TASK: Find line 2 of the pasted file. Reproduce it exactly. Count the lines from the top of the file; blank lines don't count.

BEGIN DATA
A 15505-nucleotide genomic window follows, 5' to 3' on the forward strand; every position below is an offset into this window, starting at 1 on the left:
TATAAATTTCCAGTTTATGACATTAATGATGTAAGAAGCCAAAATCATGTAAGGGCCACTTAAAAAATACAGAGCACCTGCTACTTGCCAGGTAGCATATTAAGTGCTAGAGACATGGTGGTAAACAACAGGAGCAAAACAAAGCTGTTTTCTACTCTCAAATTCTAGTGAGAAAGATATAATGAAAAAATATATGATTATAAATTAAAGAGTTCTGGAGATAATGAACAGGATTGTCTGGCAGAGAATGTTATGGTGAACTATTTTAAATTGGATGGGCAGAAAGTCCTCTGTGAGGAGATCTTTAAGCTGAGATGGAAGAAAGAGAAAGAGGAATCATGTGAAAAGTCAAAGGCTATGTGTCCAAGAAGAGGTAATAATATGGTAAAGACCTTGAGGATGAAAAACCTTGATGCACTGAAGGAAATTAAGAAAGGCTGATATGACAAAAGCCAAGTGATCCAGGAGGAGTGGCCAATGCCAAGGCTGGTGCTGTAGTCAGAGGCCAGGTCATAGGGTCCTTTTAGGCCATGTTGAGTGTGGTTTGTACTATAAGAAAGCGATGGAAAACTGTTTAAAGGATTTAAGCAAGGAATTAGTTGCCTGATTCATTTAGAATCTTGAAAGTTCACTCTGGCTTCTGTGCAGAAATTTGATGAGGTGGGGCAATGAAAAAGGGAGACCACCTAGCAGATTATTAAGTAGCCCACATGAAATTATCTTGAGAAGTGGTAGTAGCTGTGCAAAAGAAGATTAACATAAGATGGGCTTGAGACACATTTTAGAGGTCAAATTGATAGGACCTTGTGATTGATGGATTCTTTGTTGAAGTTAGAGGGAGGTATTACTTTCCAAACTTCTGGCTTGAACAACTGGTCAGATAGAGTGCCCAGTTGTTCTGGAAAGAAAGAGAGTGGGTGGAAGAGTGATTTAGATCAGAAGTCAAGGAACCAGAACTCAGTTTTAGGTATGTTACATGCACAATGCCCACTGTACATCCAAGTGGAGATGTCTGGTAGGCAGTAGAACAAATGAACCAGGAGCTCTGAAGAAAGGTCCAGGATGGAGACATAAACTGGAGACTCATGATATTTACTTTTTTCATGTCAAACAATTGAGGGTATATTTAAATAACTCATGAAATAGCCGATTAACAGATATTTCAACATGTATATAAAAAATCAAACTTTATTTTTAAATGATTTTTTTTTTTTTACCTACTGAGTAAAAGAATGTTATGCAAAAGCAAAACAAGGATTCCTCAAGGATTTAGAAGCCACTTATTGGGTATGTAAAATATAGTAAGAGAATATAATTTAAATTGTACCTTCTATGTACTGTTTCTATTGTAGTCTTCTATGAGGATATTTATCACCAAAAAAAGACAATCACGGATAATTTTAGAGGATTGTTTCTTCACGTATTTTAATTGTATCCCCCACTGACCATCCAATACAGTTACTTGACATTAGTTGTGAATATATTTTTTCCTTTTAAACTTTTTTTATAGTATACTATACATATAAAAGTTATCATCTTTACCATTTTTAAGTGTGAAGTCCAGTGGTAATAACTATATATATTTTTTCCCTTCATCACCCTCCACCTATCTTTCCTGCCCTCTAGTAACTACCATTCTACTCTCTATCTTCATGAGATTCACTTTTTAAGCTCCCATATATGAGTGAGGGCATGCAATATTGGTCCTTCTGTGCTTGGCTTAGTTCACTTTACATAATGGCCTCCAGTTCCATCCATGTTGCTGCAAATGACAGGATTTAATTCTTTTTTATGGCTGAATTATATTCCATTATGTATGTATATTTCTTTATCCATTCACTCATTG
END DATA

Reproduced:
TATAAATTTCCAGTTTATGACATTAATGATGTAAGAAGCCAAAATCATGTAAGGGCCACTTAAAAAATACAGAGCACCTGCTACTTGCCAGGTAGCATATTAAGTGCTAGAGACATGGTGGTAAACAACAGGAGCAAAACAAAGCTGTTTTCTACTCTCAAATTCTAGTGAGAAAGATATAATGAAAAAATATATGATTATAAATTAAAGAGTTCTGGAGATAATGAACAGGATTGTCTGGCAGAGAATGTTATGGTGAACTATTTTAAATTGGATGGGCAGAAAGTCCTCTGTGAGGAGATCTTTAAGCTGAGATGGAAGAAAGAGAAAGAGGAATCATGTGAAAAGTCAAAGGCTATGTGTCCAAGAAGAGGTAATAATATGGTAAAGACCTTGAGGATGAAAAACCTTGATGCACTGAAGGAAATTAAGAAAGGCTGATATGACAAAAGCCAAGTGATCCAGGAGGAGTGGCCAATGCCAAGGCTGGTGCTGTAGTCAGAGGCCAGGTCATAGGGTCCTTTTAGGCCATGTTGAGTGTGGTTTGTACTATAAGAAAGCGATGGAAAACTGTTTAAAGGATTTAAGCAAGGAATTAGTTGCCTGATTCATTTAGAATCTTGAAAGTTCACTCTGGCTTCTGTGCAGAAATTTGATGAGGTGGGGCAATGAAAAAGGGAGACCACCTAGCAGATTATTAAGTAGCCCACATGAAATTATCTTGAGAAGTGGTAGTAGCTGTGCAAAAGAAGATTAACATAAGATGGGCTTGAGACACATTTTAGAGGTCAAATTGATAGGACCTTGTGATTGATGGATTCTTTGTTGAAGTTAGAGGGAGGTATTACTTTCCAAACTTCTGGCTTGAACAACTGGTCAGATAGAGTGCCCAGTTGTTCTGGAAAGAAAGAGAGTGGGTGGAAGAGTGATTTAGATCAGAAGTCAAGGAACCAGAACTCAGTTTTAGGTATGTTACATGCACAATGCCCACTGTACATCCAAGTGGAGATGTCTGGTAGGCAGTAGAACAAATGAACCAGGAGCTCTGAAGAAAGGTCCAGGATGGAGACATAAACTGGAGACTCATGATATTTACTTTTTTCATGTCAAACAATTGAGGGTATATTTAAATAACTCATGAAATAGCCGATTAACAGATATTTCAACATGTATATAAAAAATCAAACTTTATTTTTAAATGATTTTTTTTTTTTTACCTACTGAGTAAAAGAATGTTATGCAAAAGCAAAACAAGGATTCCTCAAGGATTTAGAAGCCACTTATTGGGTATGTAAAATATAGTAAGAGAATATAATTTAAATTGTACCTTCTATGTACTGTTTCTATTGTAGTCTTCTATGAGGATATTTATCACCAAAAAAAGACAATCACGGATAATTTTAGAGGATTGTTTCTTCACGTATTTTAATTGTATCCCCCACTGACCATCCAATACAGTTACTTGACATTAGTTGTGAATATATTTTTTCCTTTTAAACTTTTTTTATAGTATACTATACATATAAAAGTTATCATCTTTACCATTTTTAAGTGTGAAGTCCAGTGGTAATAACTATATATATTTTTTCCCTTCATCACCCTCCACCTATCTTTCCTGCCCTCTAGTAACTACCATTCTACTCTCTATCTTCATGAGATTCACTTTTTAAGCTCCCATATATGAGTGAGGGCATGCAATATTGGTCCTTCTGTGCTTGGCTTAGTTCACTTTACATAATGGCCTCCAGTTCCATCCATGTTGCTGCAAATGACAGGATTTAATTCTTTTTTATGGCTGAATTATATTCCATTATGTATGTATATTTCTTTATCCATTCACTCATTG